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Urgent Golden Visa Policy Introduction Necessary For Foreign Buyers Of Western Cape Property

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Urgent Golden Visa Policy Introduction Necessary For Foreign Buyers Of Western Cape Property

CCH attended 2 of the biggest property expos for second home buyers in Europe during the last 4 months in respectively Manchester and London. South Africa and more specifically Western Cape property has to date not been featured on these expos – as long-haul destinations (more than 3 or 4 hour’s flight) in general cannot compete with sunny Mediterranean countries. The positive reaction of potential buyers to the Western Cape properties we exhibited and the extremely low cost of living in a foreign currency our lifestyle demands, confirmed that the Western Cape’s swallow market is still fairly underdeveloped and in need of governmental support re especially our visa policy.

The volatility of the South African Rand has brought about a two-way property buying traffic across our borders.  The outflowing stream is generated by HNWI South Africans who are diversifying their investment portfolio to so-called safe haven markets with more stable political and economic landscapes, as well as getting exposure to stronger and less volatile currencies. The volume of this “stream” is not public knowledge.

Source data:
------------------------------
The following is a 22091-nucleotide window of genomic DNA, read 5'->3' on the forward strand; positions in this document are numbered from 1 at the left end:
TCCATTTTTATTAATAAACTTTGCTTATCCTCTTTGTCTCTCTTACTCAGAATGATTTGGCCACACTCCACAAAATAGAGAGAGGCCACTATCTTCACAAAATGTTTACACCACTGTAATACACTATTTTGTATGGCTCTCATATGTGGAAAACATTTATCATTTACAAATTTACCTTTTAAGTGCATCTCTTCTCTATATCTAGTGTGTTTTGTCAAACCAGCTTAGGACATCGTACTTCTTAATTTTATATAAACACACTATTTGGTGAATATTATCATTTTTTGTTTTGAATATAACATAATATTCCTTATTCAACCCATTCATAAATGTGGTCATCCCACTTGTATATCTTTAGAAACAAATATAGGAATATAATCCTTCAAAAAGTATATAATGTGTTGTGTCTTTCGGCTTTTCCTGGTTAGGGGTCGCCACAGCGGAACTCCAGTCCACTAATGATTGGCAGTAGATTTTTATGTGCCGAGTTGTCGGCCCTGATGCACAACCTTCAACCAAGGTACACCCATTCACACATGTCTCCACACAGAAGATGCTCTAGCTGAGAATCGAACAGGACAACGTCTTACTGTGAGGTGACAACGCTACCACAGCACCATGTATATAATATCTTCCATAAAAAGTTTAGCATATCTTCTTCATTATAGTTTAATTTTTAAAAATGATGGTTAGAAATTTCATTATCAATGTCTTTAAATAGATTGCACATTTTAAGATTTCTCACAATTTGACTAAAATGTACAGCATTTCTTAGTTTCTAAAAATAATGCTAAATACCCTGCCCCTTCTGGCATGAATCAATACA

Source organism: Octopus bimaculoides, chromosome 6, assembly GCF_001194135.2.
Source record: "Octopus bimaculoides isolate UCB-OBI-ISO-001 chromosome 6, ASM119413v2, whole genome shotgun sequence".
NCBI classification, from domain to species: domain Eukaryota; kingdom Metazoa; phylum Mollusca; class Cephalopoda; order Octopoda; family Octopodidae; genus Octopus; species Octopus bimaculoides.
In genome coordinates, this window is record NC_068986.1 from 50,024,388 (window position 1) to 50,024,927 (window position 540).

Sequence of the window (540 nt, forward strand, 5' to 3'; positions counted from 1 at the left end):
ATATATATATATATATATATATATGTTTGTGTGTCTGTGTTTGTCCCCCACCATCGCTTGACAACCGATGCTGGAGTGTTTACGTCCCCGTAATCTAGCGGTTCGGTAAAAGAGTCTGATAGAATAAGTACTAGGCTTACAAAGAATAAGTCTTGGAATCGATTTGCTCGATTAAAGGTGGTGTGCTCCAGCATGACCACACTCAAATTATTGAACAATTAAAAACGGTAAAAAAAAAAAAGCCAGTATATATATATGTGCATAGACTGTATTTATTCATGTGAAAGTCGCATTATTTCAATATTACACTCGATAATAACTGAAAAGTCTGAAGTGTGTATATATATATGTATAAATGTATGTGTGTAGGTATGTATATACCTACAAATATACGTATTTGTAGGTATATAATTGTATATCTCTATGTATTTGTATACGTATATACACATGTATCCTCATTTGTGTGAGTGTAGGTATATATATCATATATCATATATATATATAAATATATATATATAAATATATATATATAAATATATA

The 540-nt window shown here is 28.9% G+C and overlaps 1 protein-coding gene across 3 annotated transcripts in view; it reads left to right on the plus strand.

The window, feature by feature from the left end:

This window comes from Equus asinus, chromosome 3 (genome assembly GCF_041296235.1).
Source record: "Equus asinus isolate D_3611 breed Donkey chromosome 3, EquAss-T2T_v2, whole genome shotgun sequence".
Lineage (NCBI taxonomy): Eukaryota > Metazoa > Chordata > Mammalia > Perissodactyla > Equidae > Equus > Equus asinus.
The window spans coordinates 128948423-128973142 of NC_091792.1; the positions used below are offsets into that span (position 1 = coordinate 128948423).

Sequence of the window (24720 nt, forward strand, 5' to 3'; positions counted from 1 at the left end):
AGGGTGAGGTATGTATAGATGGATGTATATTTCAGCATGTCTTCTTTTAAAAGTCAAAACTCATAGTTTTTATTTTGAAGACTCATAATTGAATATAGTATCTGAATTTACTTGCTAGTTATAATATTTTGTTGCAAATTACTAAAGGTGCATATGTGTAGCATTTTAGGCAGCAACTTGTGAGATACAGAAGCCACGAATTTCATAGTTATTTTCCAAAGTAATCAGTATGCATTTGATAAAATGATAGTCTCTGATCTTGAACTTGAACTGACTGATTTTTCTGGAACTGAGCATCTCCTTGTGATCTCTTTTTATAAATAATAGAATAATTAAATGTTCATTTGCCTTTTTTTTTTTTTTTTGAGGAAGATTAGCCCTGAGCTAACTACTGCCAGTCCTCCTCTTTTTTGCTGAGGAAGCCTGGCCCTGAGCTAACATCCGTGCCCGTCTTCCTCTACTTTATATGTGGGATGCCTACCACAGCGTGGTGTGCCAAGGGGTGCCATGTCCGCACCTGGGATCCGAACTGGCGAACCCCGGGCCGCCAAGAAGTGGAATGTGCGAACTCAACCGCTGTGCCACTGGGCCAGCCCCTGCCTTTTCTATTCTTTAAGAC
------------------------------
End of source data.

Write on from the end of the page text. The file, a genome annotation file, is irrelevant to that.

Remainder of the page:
The effect on the local property market is however much less visible in the Western Cape than in the rest of the country which has in addition also been subjected to a semi-gration of buyers towards the Cape. The absence of a big surge in foreign buyers is however worrying - despite the extremely low international prices of our property and the results of new Cost of Living Survey by mobility firm Mercer which ranks Cape Town now as the second among the least expensive cities in the world (behind Windhoek in Namibia).